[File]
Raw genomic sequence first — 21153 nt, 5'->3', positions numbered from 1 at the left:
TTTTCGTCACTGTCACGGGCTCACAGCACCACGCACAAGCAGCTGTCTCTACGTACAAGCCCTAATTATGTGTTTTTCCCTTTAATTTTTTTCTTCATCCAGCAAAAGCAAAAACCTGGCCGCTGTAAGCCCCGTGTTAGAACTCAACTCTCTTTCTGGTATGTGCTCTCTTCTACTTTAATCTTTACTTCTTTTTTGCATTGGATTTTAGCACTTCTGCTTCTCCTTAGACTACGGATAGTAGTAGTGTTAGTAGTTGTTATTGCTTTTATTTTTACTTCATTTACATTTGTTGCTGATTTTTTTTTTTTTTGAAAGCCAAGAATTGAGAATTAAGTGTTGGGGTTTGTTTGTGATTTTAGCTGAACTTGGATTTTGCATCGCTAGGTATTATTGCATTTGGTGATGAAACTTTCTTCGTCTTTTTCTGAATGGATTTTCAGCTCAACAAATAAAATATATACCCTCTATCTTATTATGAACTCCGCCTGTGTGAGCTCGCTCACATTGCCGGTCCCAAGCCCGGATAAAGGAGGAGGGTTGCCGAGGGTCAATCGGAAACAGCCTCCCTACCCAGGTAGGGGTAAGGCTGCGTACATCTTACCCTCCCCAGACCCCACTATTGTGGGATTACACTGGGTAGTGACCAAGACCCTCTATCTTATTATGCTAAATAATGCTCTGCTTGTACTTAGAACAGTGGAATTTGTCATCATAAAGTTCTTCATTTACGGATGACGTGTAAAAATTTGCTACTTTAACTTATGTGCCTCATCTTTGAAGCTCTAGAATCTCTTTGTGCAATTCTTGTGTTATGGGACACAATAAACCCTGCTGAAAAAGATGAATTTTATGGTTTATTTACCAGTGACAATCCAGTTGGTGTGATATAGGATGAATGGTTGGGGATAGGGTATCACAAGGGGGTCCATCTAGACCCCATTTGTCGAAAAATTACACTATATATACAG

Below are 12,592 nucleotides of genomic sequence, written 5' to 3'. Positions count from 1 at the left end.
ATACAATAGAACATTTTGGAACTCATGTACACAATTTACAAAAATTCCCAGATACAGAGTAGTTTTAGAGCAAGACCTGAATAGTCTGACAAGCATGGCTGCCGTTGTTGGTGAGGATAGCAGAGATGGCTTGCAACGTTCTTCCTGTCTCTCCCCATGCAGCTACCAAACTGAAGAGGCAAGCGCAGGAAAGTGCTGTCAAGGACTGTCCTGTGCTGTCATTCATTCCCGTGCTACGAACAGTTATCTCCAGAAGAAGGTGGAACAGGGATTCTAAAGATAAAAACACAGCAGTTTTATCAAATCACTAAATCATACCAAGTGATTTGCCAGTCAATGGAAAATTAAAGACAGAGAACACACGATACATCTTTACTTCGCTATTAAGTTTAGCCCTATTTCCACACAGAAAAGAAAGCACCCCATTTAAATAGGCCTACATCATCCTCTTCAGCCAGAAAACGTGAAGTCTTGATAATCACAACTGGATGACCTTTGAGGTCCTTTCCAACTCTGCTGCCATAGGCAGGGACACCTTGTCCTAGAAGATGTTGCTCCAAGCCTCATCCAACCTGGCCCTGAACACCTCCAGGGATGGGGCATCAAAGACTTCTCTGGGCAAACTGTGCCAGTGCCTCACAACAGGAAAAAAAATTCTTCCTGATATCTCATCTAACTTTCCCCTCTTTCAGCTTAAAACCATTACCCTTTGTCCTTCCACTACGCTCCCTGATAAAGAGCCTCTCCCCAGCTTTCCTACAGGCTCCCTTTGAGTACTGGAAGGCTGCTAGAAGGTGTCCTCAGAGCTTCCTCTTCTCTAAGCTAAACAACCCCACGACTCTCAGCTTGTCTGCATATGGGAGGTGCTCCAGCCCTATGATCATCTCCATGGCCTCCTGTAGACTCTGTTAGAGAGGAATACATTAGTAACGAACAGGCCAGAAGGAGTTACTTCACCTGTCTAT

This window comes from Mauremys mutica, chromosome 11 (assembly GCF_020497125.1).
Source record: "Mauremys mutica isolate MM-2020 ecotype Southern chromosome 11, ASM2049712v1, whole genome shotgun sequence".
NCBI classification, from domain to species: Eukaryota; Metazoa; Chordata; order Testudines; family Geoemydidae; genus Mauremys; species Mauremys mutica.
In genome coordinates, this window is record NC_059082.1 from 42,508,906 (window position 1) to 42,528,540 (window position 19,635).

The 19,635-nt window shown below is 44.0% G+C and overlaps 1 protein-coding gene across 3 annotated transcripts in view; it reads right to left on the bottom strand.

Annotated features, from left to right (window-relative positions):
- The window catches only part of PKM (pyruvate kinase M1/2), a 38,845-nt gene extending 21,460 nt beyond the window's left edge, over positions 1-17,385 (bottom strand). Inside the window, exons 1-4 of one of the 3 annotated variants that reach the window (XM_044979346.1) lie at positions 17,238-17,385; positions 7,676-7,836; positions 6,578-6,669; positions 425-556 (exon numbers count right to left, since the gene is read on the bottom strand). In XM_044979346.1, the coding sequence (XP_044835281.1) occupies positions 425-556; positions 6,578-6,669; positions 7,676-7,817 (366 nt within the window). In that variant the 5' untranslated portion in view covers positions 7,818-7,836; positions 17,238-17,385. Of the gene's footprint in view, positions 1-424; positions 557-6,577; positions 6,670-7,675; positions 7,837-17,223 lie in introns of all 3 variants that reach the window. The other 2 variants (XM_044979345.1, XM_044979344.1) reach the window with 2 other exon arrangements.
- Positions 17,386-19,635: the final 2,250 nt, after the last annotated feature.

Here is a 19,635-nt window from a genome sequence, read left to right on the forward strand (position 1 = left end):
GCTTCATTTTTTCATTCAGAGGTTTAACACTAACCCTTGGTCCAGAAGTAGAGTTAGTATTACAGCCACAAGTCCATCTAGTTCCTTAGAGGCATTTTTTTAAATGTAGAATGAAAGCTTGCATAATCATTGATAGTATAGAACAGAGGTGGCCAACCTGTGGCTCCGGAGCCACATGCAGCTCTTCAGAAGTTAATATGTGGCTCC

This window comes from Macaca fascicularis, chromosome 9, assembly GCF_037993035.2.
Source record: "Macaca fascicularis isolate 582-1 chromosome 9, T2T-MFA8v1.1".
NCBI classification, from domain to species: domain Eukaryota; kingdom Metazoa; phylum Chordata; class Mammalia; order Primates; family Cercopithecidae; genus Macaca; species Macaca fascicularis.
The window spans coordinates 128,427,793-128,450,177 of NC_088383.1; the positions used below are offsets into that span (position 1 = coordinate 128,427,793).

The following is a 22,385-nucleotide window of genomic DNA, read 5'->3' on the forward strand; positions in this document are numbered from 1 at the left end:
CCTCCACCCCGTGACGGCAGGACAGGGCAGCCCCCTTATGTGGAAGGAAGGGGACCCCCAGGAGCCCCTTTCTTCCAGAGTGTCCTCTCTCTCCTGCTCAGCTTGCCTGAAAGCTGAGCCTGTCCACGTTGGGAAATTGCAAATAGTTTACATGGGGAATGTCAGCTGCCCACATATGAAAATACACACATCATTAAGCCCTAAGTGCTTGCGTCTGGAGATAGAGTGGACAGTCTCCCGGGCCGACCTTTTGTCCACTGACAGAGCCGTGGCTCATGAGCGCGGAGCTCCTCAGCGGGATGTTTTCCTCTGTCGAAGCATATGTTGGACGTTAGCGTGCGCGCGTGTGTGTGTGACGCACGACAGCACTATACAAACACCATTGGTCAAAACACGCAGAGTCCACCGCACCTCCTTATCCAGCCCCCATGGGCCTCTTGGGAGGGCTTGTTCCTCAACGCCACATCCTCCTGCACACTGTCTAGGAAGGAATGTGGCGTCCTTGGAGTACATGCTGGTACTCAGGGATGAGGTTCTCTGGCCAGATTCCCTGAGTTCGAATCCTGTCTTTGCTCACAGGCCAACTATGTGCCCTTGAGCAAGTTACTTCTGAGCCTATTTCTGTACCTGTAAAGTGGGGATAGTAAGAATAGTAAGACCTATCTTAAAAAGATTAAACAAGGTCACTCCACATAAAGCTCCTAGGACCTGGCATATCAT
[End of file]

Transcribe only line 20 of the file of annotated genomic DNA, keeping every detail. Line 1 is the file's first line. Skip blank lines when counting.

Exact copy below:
CCTCCACCCCGTGACGGCAGGACAGGGCAGCCCCCTTATGTGGAAGGAAGGGGACCCCCAGGAGCCCCTTTCTTCCAGAGTGTCCTCTCTCTCCTGCTCAGCTTGCCTGAAAGCTGAGCCTGTCCACGTTGGGAAATTGCAAATAGTTTACATGGGGAATGTCAGCTGCCCACATATGAAAATACACACATCATTAAGCCCTAAGTGCTTGCGTCTGGAGATAGAGTGGACAGTCTCCCGGGCCGACCTTTTGTCCACTGACAGAGCCGTGGCTCATGAGCGCGGAGCTCCTCAGCGGGATGTTTTCCTCTGTCGAAGCATATGTTGGACGTTAGCGTGCGCGCGTGTGTGTGTGACGCACGACAGCACTATACAAACACCATTGGTCAAAACACGCAGAGTCCACCGCACCTCCTTATCCAGCCCCCATGGGCCTCTTGGGAGGGCTTGTTCCTCAACGCCACATCCTCCTGCACACTGTCTAGGAAGGAATGTGGCGTCCTTGGAGTACATGCTGGTACTCAGGGATGAGGTTCTCTGGCCAGATTCCCTGAGTTCGAATCCTGTCTTTGCTCACAGGCCAACTATGTGCCCTTGAGCAAGTTACTTCTGAGCCTATTTCTGTACCTGTAAAGTGGGGATAGTAAGAATAGTAAGACCTATCTTAAAAAGATTAAACAAGGTCACTCCACATAAAGCTCCTAGGACCTGGCATATCAT